David Grann on Longform

From squid hunters to catastrophically mistaken convictions, con men to Barry Bonds, a dozen of our favorite articles by David Grann.

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The Chameleon

Frédéric Bourdin was an imposter. His "trail of cons," for which he used five languages and dozens of identities, extended for years across Europe and America.

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The Man Who Saw America

A profile of photographer Robert Frank in his 90th year.

Friday, July 3

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The Chef Who Saved My Life

The author was living in a friend’s basement after a bad breakup, unable to eat. Then he had lunch with Jacques Pépin.

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What's Changed, and What Hasn't, in the Town That Inspired To Kill a Mockingbird

“It’s an old book!” Harper Lee told a mutual friend of ours who’d seen her while I was in Monroeville. “But if someone wants to read it, fine!”
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Raising the Dead

When deep sea diver Dave Shaw reached the bottom of Bushman’s Hole, he discovered the body of Deon Dreyer. Though Dreyer had been gone for 10 years, Shaw was determined to bring him back.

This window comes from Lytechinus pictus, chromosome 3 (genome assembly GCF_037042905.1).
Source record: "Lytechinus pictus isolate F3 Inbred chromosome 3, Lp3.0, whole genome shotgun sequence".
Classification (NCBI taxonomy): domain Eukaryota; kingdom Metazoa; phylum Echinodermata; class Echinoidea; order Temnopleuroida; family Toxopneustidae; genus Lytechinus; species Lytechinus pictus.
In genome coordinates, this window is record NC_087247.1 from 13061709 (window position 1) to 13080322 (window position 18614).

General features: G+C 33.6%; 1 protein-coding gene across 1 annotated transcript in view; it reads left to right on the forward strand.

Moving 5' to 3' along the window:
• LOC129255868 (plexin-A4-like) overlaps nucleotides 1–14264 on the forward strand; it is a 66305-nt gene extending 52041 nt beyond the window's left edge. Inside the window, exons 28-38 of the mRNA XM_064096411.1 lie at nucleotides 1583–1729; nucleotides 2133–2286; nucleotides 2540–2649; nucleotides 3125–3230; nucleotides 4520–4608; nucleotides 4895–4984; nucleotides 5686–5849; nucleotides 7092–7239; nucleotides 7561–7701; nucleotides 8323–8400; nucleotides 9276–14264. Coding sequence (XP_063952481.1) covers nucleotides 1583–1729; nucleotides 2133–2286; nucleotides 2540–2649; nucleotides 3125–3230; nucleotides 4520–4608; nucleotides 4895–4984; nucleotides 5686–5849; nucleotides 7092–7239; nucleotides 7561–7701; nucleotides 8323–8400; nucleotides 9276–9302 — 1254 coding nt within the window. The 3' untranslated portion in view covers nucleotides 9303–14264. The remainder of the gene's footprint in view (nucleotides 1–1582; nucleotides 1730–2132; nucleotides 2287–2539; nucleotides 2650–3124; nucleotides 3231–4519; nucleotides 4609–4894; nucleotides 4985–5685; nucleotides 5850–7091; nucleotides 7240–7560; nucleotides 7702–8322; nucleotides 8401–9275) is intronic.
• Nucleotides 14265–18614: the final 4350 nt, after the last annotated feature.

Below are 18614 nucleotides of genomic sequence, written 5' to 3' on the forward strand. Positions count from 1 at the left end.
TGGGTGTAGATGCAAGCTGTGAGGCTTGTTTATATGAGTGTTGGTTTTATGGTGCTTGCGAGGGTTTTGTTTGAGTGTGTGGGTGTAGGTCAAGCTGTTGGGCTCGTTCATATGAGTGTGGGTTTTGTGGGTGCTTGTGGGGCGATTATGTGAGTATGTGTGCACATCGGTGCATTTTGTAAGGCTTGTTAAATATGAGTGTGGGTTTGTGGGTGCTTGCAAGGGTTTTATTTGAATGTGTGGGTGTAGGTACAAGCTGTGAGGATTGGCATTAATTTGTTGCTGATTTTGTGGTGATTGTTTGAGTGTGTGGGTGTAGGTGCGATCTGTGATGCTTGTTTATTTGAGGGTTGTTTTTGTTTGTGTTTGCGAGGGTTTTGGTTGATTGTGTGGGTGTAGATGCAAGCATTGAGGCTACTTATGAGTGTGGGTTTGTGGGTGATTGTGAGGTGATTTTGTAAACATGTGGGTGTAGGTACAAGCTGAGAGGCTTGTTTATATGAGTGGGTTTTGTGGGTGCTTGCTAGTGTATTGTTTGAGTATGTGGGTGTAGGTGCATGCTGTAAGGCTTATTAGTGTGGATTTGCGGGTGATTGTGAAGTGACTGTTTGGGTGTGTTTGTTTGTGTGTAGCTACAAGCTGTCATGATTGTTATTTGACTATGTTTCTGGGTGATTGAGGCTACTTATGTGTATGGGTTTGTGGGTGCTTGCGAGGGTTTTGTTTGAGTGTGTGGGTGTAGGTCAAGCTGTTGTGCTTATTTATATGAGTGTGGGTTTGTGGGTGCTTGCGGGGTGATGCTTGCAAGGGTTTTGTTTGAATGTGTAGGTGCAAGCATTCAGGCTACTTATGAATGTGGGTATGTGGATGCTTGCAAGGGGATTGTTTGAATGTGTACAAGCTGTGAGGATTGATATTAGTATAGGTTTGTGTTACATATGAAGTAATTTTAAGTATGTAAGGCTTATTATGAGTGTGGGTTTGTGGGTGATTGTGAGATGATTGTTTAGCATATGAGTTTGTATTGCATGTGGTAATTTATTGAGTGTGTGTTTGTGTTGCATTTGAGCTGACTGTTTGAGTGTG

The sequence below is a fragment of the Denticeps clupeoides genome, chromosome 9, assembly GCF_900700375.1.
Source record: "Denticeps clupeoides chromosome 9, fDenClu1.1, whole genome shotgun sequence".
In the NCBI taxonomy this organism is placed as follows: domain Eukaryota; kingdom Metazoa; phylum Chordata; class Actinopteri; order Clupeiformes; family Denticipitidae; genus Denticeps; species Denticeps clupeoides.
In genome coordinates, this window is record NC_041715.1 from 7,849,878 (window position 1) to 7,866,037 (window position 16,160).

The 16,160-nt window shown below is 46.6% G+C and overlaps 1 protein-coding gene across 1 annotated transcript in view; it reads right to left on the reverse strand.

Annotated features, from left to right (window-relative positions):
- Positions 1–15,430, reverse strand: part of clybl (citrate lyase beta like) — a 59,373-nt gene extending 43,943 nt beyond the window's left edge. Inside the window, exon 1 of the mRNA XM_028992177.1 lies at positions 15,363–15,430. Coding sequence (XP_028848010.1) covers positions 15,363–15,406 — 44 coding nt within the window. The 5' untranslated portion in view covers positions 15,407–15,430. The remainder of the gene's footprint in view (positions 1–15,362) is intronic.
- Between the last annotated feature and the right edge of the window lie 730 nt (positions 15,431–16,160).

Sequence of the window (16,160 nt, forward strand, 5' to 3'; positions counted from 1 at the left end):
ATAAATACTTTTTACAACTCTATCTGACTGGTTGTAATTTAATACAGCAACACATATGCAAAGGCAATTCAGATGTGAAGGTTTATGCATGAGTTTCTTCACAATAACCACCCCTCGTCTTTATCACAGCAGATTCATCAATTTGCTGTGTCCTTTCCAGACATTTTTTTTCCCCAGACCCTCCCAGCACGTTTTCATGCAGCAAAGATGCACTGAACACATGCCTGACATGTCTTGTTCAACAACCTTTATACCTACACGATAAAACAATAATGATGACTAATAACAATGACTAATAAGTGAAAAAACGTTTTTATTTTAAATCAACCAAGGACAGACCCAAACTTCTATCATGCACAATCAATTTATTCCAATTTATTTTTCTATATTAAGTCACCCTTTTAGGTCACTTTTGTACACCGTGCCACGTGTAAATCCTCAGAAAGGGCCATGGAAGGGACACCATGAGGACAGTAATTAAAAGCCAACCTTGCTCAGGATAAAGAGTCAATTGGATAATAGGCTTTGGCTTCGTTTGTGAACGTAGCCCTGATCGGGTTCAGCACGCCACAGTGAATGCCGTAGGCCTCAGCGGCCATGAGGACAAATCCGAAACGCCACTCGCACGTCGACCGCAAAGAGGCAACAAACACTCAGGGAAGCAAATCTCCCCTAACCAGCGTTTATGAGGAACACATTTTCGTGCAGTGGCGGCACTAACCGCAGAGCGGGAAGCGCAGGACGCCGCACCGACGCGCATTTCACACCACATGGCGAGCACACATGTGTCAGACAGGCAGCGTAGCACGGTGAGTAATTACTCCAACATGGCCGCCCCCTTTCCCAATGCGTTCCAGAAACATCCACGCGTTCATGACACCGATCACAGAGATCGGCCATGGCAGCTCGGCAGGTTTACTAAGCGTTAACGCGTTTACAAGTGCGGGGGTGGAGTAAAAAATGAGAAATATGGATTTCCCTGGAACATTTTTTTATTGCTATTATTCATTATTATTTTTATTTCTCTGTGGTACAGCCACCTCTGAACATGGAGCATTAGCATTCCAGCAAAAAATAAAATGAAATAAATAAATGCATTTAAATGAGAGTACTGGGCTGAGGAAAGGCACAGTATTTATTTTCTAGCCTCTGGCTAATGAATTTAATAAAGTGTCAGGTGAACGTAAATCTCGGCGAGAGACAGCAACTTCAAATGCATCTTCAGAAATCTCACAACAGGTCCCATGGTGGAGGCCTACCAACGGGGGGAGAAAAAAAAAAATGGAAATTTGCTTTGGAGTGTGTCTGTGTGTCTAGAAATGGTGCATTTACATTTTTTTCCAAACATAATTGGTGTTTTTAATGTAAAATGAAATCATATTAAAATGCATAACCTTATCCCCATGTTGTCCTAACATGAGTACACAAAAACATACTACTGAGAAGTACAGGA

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A Long Walk's End

A fugitive spends six years on the Appalachian trail.

Thursday, July 2

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Farewell to America

A black British father on his 12 years in the U.S.

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Hollywood Heiress's Marriage Turns to Dark Tale of Theft, Murder Plots

She was the daughter of movie mogul Harry Warner. He was 15 years younger and embezzled her money, landing himself in jail. In prison, he offered a young inmate named Richard Matt $100,000 to kill her.

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Fiction Pick of the Week: "Making Love"

A convergence of sex, fears, and family drama.

"Beside the bed the baby monitor flashed, as it had been doing all night, a blue light racing up and down to accompany the sounds: breathing, snoring, faint clicking, the mewl of one or another of the cats. If Angela held it to her ear she would also hear the ticking of the mantel clock. These new monitors! So much more sophisticated than those of yore. Nineteen years ago, when last she’d tuned into one, the monitor would occasionally pick up the cell phone call of some stranger in a passing car, some weird adult voice suddenly blaring from the baby’s room."

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The Lonely End

Looking after the kodokushi – the elderly who die alone – of Japan.

Wednesday, July 1

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Calling Art

On the wandering career and sweet baritone voice of Art Laboe, the DJ behind the phrase “oldies but goodies.”